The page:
Think of the Theme and Want for each part:
Part I (Theme: Loneliness; Want: Escape)
First, the boy will be alone, in a big empty place. Then he meets Yorda.
Part II (Theme: Hope; Want: Set her free).
He frees her and then has a new friend. He must fight to protect her. Through the fight, he learns that she has a magic power and, like him, is different.
Part III (Theme: Companionship; Want: Escape together)
Here the greater challenge, the challenge to escape, emerges as he realizes he cannot escape.
For the rest of the game, the levels become more about scenery and game play as exploration as a way to escape becomes prominent.
The architecture is contributing to the storytelling. The camera and the construction of the world have to reflect our Theme.
In ICO, the camera is far away and the boy is often small in the screen. This supports our theme, as he has to look small, weak and lost in a gigantic place. We probably wouldn’t have that feeling if we were in a close, behind the shoulder 3rd camera view.
While this may be a function of game design, let’s examine how the Level Designer has used that element to create storytelling.
Start by asking yourself these questions:
How will the architecture of the level be a reflection of our Level Theme? Will the place be open? With long corridors? Small? Dark? Bright? A maze? In the air? On the water?
The first real job of the level designer is to decide the path of the player through the scenery. This path must be meaningful as well as functional. It must include not only the entrance and exit but also all the magic that happens on the journey.
We know ICO will meet Yorda and that he will free her. Does he simply walk up and free her? No, instead he follows a clear path. He sees her. He approaches her. He feels compassion for her. He wants to free her.
The Path It is not just “what has to be done to continue the game”, the player will genuinely, organically want to continue the game. We must take him on a path that has some conflict and challenge.
The fact that he can almost reach her but can’t free her creates that conflict. The player wants what he can’t have and then begins to think, “How can I have that?” This is the Path.
Showing the goal to the player from the beginning, like seeing the castle in the background, makes the goal seem reachable and helps to make the Want more concrete.
It also tells a story by itself. Because we see something in the distance, our mind always tries to connect dots. This Closure Effect (Scott McLoud) gives us a reason to go forward.
If you’re in a corridor without any information, you will go forward because that’s the only way, not because you know what’s going to be at the end.
If you find a locked door, you will want the key. When you find the key, you have a happy sense of achievement.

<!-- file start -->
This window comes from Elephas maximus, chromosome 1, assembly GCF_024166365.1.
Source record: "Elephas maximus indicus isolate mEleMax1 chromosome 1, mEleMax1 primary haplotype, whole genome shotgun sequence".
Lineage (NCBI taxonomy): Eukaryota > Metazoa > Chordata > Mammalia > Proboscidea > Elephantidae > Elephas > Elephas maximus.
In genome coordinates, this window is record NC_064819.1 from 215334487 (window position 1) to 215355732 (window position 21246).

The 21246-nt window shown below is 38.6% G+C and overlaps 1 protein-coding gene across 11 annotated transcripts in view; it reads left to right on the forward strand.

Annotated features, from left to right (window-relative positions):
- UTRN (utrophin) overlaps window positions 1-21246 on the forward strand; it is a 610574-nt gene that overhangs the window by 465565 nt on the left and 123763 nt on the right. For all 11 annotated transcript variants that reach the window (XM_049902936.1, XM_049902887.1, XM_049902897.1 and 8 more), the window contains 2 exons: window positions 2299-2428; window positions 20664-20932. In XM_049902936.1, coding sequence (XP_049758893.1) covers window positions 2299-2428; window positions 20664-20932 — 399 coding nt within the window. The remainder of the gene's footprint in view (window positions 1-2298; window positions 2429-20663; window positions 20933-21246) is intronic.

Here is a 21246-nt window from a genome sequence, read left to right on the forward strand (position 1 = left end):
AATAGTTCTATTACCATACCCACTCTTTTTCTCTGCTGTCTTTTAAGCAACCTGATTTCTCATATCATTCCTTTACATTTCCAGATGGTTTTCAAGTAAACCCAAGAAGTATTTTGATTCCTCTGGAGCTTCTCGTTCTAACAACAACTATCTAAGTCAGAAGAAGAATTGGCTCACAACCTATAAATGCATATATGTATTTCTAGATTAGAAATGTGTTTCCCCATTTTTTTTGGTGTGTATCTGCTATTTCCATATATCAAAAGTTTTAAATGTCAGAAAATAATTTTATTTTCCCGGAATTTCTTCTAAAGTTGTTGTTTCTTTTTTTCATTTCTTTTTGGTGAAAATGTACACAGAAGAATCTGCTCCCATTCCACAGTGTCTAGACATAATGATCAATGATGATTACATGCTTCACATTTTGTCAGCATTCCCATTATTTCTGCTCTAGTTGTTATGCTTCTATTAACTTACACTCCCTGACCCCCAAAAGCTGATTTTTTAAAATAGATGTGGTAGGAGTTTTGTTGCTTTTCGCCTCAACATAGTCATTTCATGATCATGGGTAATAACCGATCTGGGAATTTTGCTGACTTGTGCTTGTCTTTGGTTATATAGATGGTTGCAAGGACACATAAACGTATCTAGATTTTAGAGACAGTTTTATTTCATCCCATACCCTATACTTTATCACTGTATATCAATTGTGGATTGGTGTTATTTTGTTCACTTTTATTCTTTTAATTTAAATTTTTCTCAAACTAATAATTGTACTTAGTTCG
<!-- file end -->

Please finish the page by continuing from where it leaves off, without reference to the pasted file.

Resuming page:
However, if you first find a key, the key is meaningless to you until you find a door. Once you find the door, there is no obstacle in opening it because you already have the key. There is no sense of achievement in this path.
Finally, the corpse on the floor!
Hotspots can be anywhere in the level where you give specific narrative information to the player and are the most obvious way to create storytelling in a Level. Without the organic construction that comes before, these Hotspots can feel useless, superfluous or lazy.
You can always throw information at the player through a note, a diary or a lost tape but there is often no logical explanation for these items to exist. Thanks to your story arc, you already know when and where you must deliver the information. You have many choices of how you want to deliver the information: a cinematic, a found item, etc.
But, there is a more subtle way to give it: Hotspots. They are places along the path. They can be missed by the player, they don’t need to be seen to finish the level but they add depth to the game. They can be a lot of things — a window that gazes upon the exit, a corpse on the ground, text on the wall, a sound in the background, a light, a fog. Even a simple stain on the ground can be a Hotspot.
What matters most when creating a hotspot is to consider the theme of the game and the theme of the level.
In ICO, because the theme is loneliness, we wouldn’t add anything that shows any population. But, we can show that there is hope for ICO to find a friend by allowing him to go outside and hear birds. This reminds him that he is not the only living thing there. Does this help the gameplay? No. Does it help the storytelling? Absolutely.
Portal is a good example of the possibilities of showing a lot of details through the scenery that help to tell the story. While the player can go through the game without looking at them, his experience will certainly be enhanced if he does look.
Building a game with a Moral Statement and a Theme, as well as a directly related and connected Character and World, will make Level Building a natural progression. You must not only know what you are doing but also why you are doing it!